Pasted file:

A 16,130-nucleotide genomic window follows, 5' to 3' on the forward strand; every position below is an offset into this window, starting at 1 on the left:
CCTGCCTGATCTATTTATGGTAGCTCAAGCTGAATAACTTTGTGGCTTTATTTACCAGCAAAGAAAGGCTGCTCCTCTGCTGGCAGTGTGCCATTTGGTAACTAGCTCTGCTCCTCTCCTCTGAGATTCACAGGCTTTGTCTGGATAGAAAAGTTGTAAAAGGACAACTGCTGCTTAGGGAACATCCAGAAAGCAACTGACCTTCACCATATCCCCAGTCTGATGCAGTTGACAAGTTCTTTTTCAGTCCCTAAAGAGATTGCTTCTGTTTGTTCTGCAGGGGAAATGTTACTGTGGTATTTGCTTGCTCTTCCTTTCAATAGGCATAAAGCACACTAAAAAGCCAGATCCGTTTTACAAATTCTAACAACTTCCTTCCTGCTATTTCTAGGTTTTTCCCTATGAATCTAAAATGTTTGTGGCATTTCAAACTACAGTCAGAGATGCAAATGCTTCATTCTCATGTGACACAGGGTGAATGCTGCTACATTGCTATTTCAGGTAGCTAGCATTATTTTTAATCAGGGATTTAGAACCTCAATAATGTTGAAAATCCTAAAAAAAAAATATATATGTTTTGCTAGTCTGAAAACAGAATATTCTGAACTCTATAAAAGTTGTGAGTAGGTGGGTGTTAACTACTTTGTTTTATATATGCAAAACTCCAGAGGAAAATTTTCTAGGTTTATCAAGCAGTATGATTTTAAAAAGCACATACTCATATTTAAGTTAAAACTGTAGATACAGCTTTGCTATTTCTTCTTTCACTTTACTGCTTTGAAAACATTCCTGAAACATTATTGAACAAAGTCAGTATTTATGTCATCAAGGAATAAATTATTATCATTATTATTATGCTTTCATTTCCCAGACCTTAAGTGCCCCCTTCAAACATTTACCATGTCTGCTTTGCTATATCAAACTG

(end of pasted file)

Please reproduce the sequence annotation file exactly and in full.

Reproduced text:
A 16,130-nucleotide genomic window follows, 5' to 3' on the forward strand; every position below is an offset into this window, starting at 1 on the left:
CCTGCCTGATCTATTTATGGTAGCTCAAGCTGAATAACTTTGTGGCTTTATTTACCAGCAAAGAAAGGCTGCTCCTCTGCTGGCAGTGTGCCATTTGGTAACTAGCTCTGCTCCTCTCCTCTGAGATTCACAGGCTTTGTCTGGATAGAAAAGTTGTAAAAGGACAACTGCTGCTTAGGGAACATCCAGAAAGCAACTGACCTTCACCATATCCCCAGTCTGATGCAGTTGACAAGTTCTTTTTCAGTCCCTAAAGAGATTGCTTCTGTTTGTTCTGCAGGGGAAATGTTACTGTGGTATTTGCTTGCTCTTCCTTTCAATAGGCATAAAGCACACTAAAAAGCCAGATCCGTTTTACAAATTCTAACAACTTCCTTCCTGCTATTTCTAGGTTTTTCCCTATGAATCTAAAATGTTTGTGGCATTTCAAACTACAGTCAGAGATGCAAATGCTTCATTCTCATGTGACACAGGGTGAATGCTGCTACATTGCTATTTCAGGTAGCTAGCATTATTTTTAATCAGGGATTTAGAACCTCAATAATGTTGAAAATCCTAAAAAAAAAATATATATGTTTTGCTAGTCTGAAAACAGAATATTCTGAACTCTATAAAAGTTGTGAGTAGGTGGGTGTTAACTACTTTGTTTTATATATGCAAAACTCCAGAGGAAAATTTTCTAGGTTTATCAAGCAGTATGATTTTAAAAAGCACATACTCATATTTAAGTTAAAACTGTAGATACAGCTTTGCTATTTCTTCTTTCACTTTACTGCTTTGAAAACATTCCTGAAACATTATTGAACAAAGTCAGTATTTATGTCATCAAGGAATAAATTATTATCATTATTATTATGCTTTCATTTCCCAGACCTTAAGTGCCCCCTTCAAACATTTACCATGTCTGCTTTGCTATATCAAACTG